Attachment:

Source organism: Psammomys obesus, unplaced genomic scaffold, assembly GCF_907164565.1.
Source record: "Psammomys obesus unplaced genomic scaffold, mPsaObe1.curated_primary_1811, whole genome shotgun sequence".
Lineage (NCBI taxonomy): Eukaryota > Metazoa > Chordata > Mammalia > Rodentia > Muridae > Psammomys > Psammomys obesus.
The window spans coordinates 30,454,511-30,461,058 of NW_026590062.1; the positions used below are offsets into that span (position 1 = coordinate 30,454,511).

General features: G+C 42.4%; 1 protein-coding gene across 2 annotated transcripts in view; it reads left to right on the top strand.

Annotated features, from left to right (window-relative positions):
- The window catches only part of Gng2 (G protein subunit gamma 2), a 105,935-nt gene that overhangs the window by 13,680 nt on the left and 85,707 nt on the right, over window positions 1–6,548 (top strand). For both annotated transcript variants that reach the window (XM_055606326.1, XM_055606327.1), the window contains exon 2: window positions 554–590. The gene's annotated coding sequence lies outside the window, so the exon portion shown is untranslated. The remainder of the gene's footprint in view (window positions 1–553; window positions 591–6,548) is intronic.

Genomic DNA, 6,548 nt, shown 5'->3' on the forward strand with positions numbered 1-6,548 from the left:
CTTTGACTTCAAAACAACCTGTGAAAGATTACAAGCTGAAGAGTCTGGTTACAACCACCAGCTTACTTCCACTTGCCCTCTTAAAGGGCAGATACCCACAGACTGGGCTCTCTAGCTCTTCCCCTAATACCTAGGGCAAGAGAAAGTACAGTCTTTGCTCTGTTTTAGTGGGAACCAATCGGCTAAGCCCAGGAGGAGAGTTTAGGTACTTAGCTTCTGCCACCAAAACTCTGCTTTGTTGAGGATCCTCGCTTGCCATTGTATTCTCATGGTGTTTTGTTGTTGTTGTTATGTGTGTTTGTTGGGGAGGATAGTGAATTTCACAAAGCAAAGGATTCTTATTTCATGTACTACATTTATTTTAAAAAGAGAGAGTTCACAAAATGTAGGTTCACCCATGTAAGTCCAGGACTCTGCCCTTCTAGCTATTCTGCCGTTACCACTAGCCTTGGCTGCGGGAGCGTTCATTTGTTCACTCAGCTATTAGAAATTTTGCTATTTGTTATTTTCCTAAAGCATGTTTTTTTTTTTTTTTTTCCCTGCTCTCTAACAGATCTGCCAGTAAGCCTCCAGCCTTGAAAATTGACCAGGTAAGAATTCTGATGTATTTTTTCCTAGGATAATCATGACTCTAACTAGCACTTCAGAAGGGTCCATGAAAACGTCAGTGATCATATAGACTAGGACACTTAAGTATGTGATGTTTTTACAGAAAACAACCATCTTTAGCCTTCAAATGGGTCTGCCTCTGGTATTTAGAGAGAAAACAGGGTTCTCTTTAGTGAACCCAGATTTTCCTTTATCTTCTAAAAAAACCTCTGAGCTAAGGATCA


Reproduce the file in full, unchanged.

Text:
Source organism: Psammomys obesus, unplaced genomic scaffold, assembly GCF_907164565.1.
Source record: "Psammomys obesus unplaced genomic scaffold, mPsaObe1.curated_primary_1811, whole genome shotgun sequence".
Lineage (NCBI taxonomy): Eukaryota > Metazoa > Chordata > Mammalia > Rodentia > Muridae > Psammomys > Psammomys obesus.
The window spans coordinates 30,454,511-30,461,058 of NW_026590062.1; the positions used below are offsets into that span (position 1 = coordinate 30,454,511).

General features: G+C 42.4%; 1 protein-coding gene across 2 annotated transcripts in view; it reads left to right on the top strand.

Annotated features, from left to right (window-relative positions):
- The window catches only part of Gng2 (G protein subunit gamma 2), a 105,935-nt gene that overhangs the window by 13,680 nt on the left and 85,707 nt on the right, over window positions 1–6,548 (top strand). For both annotated transcript variants that reach the window (XM_055606326.1, XM_055606327.1), the window contains exon 2: window positions 554–590. The gene's annotated coding sequence lies outside the window, so the exon portion shown is untranslated. The remainder of the gene's footprint in view (window positions 1–553; window positions 591–6,548) is intronic.

Genomic DNA, 6,548 nt, shown 5'->3' on the forward strand with positions numbered 1-6,548 from the left:
CTTTGACTTCAAAACAACCTGTGAAAGATTACAAGCTGAAGAGTCTGGTTACAACCACCAGCTTACTTCCACTTGCCCTCTTAAAGGGCAGATACCCACAGACTGGGCTCTCTAGCTCTTCCCCTAATACCTAGGGCAAGAGAAAGTACAGTCTTTGCTCTGTTTTAGTGGGAACCAATCGGCTAAGCCCAGGAGGAGAGTTTAGGTACTTAGCTTCTGCCACCAAAACTCTGCTTTGTTGAGGATCCTCGCTTGCCATTGTATTCTCATGGTGTTTTGTTGTTGTTGTTATGTGTGTTTGTTGGGGAGGATAGTGAATTTCACAAAGCAAAGGATTCTTATTTCATGTACTACATTTATTTTAAAAAGAGAGAGTTCACAAAATGTAGGTTCACCCATGTAAGTCCAGGACTCTGCCCTTCTAGCTATTCTGCCGTTACCACTAGCCTTGGCTGCGGGAGCGTTCATTTGTTCACTCAGCTATTAGAAATTTTGCTATTTGTTATTTTCCTAAAGCATGTTTTTTTTTTTTTTTTTCCCTGCTCTCTAACAGATCTGCCAGTAAGCCTCCAGCCTTGAAAATTGACCAGGTAAGAATTCTGATGTATTTTTTCCTAGGATAATCATGACTCTAACTAGCACTTCAGAAGGGTCCATGAAAACGTCAGTGATCATATAGACTAGGACACTTAAGTATGTGATGTTTTTACAGAAAACAACCATCTTTAGCCTTCAAATGGGTCTGCCTCTGGTATTTAGAGAGAAAACAGGGTTCTCTTTAGTGAACCCAGATTTTCCTTTATCTTCTAAAAAAACCTCTGAGCTAAGGATCA